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Consider this setup:
Four trucks load from the mine and unload in the train station. Two large trains take the coal from there to a power station at the other side of the map.
a) Why in the world is not the station rating higher (I'd even say "excellent") when trucks are constantly loading? There haven't been crashes, trucks are brand new (game started in 1940) and obviously there have never been 100 units waiting.
b) How is the "transported cargo" calculated? Common sense tells me it should be 100% in this particular case.
The most intriguing thing to me is that both station rating and % transported have been decreasing in the last months (they where excellent and 80% for a few months). What's more, if production increase is linked to station rating (playing vanilla, no weird industry rules here), why not only it keeps constant, but in fact fluctuates between 128 and 144 t/month? I mean, there are months where it decreases.
The station rating depends mainly on waiting cargo, time since last pickup, and the the age and top speed of the last vehicle to load the cargo.
Those two last are important: Age and top speed of last vehicle to load the cargo. A vehicle older than 2 years never gets any age bonus, and vehicles slower than 256 km/h (I think) also cannot get maximum rating for top speed.
Also station rating can only change slowly, so even if you replace all the vehicles with brand new ones, much faster, it will take a while before the rating hits the maximum.
As for why some months have more production from an industry: Industry production happens every 256 game ticks, one game day is 74 ticks, meaning there's 2220 ticks in a 30 day month. That's approximately 8.67 production steps in one month, meaning some months will have industries produce 8 times and some will have them produce 9 times. The production level is set as amount produced per step, not per month, so months with more steps will have more total production.
Anyway, I've played a few more hours and all of my producer-stations have very good rating and production keeps slowly increasing.
Assuming the feeder technique may be consider kinda cheating, is it possible to get high station ratings other than setting lots and lots of trains? I prefer the idea of loooooooong freight trains that you can spend a long time watching as they pass by.
This is not necessarily an argument against feeder services, but just a reminder that you still need to have the transfer station serviced well so large amounts of cargo don't pile up.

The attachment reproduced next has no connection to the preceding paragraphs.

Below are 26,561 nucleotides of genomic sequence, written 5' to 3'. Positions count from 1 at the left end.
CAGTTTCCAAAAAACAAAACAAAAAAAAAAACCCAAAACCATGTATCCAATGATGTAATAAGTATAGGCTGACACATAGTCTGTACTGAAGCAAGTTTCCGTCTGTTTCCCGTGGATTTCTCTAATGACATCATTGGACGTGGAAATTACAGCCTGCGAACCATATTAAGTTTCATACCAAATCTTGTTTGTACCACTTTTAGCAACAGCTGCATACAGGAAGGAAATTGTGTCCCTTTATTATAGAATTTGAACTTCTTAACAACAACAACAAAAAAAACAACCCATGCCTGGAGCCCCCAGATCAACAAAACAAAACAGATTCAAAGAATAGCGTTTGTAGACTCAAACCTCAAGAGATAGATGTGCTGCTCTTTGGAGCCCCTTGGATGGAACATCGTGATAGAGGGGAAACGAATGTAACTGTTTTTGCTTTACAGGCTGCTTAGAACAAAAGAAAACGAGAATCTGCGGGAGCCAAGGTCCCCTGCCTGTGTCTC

The same rules apply to passengers and mail (they're cargo too) and with cargo making transfers due to cargodist.
Like I said, in my current game, using feeders, all my origin stations have very good rating and, overall, production is steadily increasing. Normally I have a couple of large freight trains that deliver the stuff to its final destination, so it doesn't pile up that much.
Regarding this, one more question if you please: do items "die" after too much time waiting to be hauled? It's the only explanation I can come up to the % transported being less than 100, unless that info refers to another thing and doesn't say literally "you transported X% of the items you produced".
Thanks again for your help.
The "transported" statistic on an industry refers to how much of the production was sent to a station for transport, when you're the only transport company and you have just one station by an industry, it should roughly correspond to the station rating. It gets more complicated when you have two stations competing for an industry's production, but I'm not entirely sure how it works.
And yes, cargo items do get deleted if they stay on a station for too long without being picked up, but it also depends on the station having a low rating for the cargo, I think as long as the station rating is above 50% cargo is never deleted.
When you want your station to keep collecting cargo despite the low rating, just build a smaller station next to it, and set up a few trucks to collect the cargo from the small station and transfer it to the main one. The combined collection rate for two stations will be larger than for the single one, given the same rating.
This trick has a side effect: when a competitor builds a station near the same industry, his station will not get any cargo at all, no matter how well it is serviced. This happens because each industry distributes its output to no more than two stations. Due to this side effect, piggybacking is prohibited on most public servers.
A variant of this trick consists of using the main station as the piggyback station. The feeder trucks would have just a single order to transfer and full load (yes, this is possible). When your station is serviced by a large ship once in a while, this is sometimes the only way to make it stockpile cargo between the ship visits.
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